‘(aa) make provision to include that where there is a change in circumstances of the non-resident parent, the Commission shall review maintenance arrangements if the gross income of the non-resident parent has increased by greater than 25 per cent. or decreased by greater than 10 per cent. from the gross income figure fixed by the calculation currently in force;

(ab) make provision for supersession in circumstances in which updated income information is provided to the Commission and the maintenance calculation currently in force has been calculated using historic tax year information held at Her Majesty’s Revenue and Customs.’.

When the Committee adjourned on Tuesday evening, the Minister had replied to the debate and had invited Mr. Selous to withdraw amendment No. 118.

Andrew Selous (South-West Bedfordshire) (Con): I do not intend to withdraw the amendment. I have listened carefully to many of the Minister’s explanations of previous amendments and have been convinced by them. However, I am not in this case. Given that we are going down the voluntary agreement route and using prior year Her Majesty’s Revenue and Customs’ data, it is not unreasonable for there to be a 10 per cent. rather than a 25 per cent. variation in income. If we fail to take such action outlined in the amendment, it will lead to unfairness that will undermine the commission’s chance of success.

Question put, That the amendment be made:—

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The Committee divided: Ayes 4, Noes 10.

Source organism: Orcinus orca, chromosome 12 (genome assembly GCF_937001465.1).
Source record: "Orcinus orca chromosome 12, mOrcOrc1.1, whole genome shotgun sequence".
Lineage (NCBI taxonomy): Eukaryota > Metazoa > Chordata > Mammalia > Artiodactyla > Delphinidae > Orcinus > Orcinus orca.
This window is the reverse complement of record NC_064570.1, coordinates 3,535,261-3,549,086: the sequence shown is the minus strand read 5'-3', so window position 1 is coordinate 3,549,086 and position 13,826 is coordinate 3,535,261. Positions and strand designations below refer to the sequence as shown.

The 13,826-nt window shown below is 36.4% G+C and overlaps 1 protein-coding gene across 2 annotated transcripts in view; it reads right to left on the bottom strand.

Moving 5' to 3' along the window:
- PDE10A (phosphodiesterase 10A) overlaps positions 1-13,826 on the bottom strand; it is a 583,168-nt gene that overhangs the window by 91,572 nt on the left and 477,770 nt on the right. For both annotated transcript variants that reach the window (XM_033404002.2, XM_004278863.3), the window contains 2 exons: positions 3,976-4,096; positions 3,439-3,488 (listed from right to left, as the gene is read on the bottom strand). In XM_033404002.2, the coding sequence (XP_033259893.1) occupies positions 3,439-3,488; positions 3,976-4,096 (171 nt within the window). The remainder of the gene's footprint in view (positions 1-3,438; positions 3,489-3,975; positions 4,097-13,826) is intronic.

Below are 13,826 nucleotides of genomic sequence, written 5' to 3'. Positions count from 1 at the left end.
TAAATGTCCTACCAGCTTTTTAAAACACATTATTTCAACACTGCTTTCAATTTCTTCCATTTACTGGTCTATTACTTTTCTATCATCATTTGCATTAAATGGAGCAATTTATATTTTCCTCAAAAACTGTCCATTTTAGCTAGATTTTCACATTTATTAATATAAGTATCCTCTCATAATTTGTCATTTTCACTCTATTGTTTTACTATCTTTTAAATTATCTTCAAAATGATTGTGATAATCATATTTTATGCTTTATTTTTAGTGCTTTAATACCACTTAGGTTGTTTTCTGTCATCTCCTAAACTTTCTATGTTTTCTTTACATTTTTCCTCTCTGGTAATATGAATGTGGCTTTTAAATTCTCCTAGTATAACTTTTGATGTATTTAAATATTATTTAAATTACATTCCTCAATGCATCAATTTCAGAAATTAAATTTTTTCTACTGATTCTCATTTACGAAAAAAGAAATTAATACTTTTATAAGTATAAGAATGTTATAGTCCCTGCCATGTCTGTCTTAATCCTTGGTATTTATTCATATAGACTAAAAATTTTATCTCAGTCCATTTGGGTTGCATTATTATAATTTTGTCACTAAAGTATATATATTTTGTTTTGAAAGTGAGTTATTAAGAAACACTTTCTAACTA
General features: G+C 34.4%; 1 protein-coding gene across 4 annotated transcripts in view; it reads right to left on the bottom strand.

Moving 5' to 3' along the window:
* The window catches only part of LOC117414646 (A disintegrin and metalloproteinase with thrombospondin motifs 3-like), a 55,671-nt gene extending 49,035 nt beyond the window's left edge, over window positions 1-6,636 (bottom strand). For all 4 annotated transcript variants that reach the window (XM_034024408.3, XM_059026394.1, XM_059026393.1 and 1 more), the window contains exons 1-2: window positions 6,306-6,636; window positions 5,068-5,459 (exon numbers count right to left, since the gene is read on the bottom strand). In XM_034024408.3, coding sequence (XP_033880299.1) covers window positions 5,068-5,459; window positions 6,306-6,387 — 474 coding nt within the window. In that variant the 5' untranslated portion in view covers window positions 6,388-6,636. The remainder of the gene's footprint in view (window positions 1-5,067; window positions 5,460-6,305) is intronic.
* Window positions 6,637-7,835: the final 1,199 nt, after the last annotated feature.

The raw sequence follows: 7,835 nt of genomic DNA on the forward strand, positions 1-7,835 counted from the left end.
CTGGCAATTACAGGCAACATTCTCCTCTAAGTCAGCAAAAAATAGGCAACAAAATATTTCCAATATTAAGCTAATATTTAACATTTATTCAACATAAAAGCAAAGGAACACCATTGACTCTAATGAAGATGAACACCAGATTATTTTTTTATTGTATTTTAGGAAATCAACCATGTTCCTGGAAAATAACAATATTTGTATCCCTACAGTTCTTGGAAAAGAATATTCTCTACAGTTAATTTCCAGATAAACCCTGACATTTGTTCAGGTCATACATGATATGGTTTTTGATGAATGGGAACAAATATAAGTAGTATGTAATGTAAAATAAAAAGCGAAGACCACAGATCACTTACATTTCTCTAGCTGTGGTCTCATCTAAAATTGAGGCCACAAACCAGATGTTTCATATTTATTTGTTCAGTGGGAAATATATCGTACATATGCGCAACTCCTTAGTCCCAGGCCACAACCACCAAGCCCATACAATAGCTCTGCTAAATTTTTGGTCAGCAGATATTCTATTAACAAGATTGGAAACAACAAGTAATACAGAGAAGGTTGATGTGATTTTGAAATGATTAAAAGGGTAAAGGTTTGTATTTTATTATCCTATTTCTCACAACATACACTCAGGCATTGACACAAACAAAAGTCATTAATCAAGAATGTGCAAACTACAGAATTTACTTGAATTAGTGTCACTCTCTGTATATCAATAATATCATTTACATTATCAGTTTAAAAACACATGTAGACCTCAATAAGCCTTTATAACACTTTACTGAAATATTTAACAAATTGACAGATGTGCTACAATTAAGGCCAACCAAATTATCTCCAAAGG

Division No. 11]


Boswell, Mr. Tim

Harper, Mr. Mark

Jackson, Mr. Stewart

Selous, Andrew

Clapham, Mr. Michael

David, Mr. Wayne

Engel, Natascha

Griffith, Nia

Hesford, Stephen

James, Mrs. Siân C.

McCarthy-Fry, Sarah

McGuire, Mrs. Anne

Owen, Albert

Plaskitt, Mr. James

Question accordingly negatived.

Question proposed, That the clause stand part of the Bill.

The Chairman: With this it will be convenient to discuss new clause 5—Information required by the Commission—

‘In section 14 of the Child Support Act 1991 (information requirements), after subsection (1A) insert—

“(2) Regulations under subsection (1) shall in particular require a person, who is subject to a change of circumstance which would result in a decision by the Commission to superseding an earlier decision under section 17 of the Act on non-resident parents, to furnish the Commission with information and evidence regarding the said change of circumstances within 42 days.”.’.